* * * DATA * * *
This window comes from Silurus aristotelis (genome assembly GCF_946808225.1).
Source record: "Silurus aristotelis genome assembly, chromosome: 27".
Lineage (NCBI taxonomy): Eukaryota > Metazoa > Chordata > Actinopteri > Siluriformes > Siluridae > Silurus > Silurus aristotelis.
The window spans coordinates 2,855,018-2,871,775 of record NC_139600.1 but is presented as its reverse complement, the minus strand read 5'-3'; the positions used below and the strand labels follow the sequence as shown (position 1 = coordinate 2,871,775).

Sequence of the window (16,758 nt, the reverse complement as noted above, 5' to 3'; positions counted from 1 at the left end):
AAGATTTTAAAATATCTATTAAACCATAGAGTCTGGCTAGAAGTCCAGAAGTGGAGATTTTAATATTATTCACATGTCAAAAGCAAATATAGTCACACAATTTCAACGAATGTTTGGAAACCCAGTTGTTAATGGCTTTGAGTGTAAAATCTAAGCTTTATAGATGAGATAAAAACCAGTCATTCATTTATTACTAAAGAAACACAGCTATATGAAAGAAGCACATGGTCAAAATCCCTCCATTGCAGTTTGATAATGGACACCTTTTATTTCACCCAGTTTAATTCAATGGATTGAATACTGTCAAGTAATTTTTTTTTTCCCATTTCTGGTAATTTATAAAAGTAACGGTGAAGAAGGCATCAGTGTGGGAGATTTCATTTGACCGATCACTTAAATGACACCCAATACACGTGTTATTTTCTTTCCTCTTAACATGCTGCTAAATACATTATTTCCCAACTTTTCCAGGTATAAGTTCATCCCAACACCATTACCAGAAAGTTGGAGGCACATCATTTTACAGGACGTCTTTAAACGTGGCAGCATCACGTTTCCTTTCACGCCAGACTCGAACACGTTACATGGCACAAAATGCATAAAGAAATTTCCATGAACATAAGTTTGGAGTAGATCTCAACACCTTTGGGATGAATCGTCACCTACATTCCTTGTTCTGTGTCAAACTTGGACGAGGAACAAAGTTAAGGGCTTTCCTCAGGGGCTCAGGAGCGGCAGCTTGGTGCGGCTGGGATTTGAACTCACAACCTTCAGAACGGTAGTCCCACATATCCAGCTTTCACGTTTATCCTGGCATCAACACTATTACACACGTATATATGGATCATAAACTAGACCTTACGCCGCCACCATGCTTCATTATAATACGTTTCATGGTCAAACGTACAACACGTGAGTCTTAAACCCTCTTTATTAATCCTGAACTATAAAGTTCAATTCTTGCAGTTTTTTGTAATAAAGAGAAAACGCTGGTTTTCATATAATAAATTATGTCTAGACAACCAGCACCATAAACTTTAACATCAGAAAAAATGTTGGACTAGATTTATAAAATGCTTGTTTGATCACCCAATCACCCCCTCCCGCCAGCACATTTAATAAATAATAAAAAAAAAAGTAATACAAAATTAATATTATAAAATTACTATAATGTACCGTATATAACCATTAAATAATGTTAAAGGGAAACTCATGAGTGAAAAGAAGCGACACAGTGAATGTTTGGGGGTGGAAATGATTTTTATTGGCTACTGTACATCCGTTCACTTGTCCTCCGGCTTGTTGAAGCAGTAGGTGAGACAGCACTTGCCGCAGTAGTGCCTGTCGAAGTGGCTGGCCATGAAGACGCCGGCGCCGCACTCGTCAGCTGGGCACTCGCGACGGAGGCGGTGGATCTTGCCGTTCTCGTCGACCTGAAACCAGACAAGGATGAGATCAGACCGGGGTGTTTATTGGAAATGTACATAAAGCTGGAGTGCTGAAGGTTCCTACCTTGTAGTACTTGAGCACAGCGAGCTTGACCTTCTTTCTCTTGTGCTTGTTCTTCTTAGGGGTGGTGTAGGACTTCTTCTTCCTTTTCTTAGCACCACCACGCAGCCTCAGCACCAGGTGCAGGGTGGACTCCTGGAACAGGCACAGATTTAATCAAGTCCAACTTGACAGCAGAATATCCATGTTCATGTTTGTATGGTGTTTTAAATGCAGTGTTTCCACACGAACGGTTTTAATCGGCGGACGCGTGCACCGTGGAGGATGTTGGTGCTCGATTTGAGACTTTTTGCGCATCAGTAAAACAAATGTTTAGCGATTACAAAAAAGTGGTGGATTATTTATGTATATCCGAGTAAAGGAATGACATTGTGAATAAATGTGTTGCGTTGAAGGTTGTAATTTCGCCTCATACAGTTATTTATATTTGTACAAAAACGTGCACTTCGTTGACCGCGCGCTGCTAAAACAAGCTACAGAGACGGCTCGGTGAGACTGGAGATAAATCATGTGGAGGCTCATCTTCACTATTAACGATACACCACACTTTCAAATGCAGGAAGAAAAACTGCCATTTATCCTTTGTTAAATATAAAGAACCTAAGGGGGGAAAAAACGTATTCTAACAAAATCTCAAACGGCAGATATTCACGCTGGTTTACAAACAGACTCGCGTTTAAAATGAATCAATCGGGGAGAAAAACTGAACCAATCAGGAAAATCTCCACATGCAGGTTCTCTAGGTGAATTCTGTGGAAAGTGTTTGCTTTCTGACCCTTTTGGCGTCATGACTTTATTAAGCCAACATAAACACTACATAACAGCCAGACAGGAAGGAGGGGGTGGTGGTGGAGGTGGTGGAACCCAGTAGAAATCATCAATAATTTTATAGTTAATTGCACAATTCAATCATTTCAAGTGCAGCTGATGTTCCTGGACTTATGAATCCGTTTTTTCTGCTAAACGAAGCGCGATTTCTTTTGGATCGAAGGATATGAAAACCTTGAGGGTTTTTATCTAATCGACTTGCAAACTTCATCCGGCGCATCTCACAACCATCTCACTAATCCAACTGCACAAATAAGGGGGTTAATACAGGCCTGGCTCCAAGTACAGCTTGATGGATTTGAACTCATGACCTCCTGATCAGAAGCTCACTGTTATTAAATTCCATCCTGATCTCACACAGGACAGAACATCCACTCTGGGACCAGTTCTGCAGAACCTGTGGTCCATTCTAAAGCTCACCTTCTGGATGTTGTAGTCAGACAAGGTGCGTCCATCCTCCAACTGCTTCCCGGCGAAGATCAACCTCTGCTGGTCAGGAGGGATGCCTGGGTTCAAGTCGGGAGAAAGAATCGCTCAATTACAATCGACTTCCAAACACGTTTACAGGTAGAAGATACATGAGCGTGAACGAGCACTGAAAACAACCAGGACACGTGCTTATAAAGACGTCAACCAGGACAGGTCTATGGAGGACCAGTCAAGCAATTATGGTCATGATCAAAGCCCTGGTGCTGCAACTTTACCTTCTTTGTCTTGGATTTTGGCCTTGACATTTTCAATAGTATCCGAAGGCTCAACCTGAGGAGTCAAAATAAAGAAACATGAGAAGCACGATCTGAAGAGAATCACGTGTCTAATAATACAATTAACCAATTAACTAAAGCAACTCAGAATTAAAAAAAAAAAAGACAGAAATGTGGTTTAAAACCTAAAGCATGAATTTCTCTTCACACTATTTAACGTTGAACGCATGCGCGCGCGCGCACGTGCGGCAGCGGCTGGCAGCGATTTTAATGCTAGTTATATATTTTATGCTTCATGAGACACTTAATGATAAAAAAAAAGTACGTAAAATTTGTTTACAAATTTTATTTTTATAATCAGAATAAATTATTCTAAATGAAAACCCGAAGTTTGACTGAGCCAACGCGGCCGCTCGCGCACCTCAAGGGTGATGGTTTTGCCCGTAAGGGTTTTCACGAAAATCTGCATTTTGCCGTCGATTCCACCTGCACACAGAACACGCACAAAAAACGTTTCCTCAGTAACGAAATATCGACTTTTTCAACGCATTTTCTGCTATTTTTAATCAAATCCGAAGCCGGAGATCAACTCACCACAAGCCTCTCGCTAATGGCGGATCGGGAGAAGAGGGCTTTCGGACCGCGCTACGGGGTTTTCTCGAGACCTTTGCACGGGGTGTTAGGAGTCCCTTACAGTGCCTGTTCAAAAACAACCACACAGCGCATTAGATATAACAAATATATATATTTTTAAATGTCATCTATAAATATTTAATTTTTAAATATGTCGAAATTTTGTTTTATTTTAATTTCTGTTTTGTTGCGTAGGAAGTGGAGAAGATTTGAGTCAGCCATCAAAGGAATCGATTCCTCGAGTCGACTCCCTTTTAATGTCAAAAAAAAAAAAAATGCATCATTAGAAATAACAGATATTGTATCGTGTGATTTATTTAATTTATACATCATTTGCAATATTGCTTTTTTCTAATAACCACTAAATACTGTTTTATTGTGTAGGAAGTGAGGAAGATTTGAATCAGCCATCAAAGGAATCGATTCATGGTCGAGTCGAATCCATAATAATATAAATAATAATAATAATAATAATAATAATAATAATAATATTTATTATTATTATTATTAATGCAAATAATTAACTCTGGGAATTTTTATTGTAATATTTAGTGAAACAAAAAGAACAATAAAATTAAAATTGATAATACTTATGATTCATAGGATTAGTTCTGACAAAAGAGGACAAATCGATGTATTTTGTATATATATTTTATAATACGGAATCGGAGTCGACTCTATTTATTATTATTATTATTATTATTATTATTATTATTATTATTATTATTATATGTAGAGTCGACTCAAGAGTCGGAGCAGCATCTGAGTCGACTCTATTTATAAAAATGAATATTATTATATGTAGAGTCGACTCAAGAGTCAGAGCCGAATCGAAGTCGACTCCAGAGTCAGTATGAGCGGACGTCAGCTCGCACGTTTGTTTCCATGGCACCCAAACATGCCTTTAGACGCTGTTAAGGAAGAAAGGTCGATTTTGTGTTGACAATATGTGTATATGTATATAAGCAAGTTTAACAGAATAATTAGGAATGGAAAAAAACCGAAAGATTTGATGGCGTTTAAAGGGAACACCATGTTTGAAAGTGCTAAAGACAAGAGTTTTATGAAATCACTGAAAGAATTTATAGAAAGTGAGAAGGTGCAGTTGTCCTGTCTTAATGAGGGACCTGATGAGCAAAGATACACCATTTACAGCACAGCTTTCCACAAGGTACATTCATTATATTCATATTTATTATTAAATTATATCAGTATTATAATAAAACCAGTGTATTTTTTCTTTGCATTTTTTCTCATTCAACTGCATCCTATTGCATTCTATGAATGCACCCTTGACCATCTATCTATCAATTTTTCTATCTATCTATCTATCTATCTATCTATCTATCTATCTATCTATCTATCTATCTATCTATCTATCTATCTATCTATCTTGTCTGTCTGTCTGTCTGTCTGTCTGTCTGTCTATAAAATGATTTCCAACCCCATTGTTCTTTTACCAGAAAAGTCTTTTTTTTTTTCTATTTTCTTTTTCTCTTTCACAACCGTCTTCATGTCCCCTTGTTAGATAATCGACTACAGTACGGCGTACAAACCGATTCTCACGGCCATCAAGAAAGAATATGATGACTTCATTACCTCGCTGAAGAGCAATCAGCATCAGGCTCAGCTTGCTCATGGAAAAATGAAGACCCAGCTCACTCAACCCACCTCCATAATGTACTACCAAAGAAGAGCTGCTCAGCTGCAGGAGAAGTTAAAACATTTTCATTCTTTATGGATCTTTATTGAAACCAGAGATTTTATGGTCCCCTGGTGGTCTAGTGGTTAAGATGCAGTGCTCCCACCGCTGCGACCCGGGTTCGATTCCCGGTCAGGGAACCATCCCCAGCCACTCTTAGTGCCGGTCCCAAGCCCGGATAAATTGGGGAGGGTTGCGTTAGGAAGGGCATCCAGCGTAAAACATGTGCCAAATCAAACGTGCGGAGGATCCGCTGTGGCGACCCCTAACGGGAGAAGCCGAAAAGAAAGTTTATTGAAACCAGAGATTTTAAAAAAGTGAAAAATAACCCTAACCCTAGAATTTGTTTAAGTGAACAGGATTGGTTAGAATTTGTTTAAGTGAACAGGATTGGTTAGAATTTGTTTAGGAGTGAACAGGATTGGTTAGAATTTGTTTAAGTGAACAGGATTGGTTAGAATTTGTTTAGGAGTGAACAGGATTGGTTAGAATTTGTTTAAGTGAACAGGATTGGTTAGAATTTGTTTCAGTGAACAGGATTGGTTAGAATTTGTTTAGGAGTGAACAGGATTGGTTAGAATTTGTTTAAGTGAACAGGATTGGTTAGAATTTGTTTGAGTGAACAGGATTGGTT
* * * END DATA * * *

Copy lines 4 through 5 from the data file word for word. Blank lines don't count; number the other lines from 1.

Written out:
The window spans coordinates 2,855,018-2,871,775 of record NC_139600.1 but is presented as its reverse complement, the minus strand read 5'-3'; the positions used below and the strand labels follow the sequence as shown (position 1 = coordinate 2,871,775).

Sequence of the window (16,758 nt, the reverse complement as noted above, 5' to 3'; positions counted from 1 at the left end):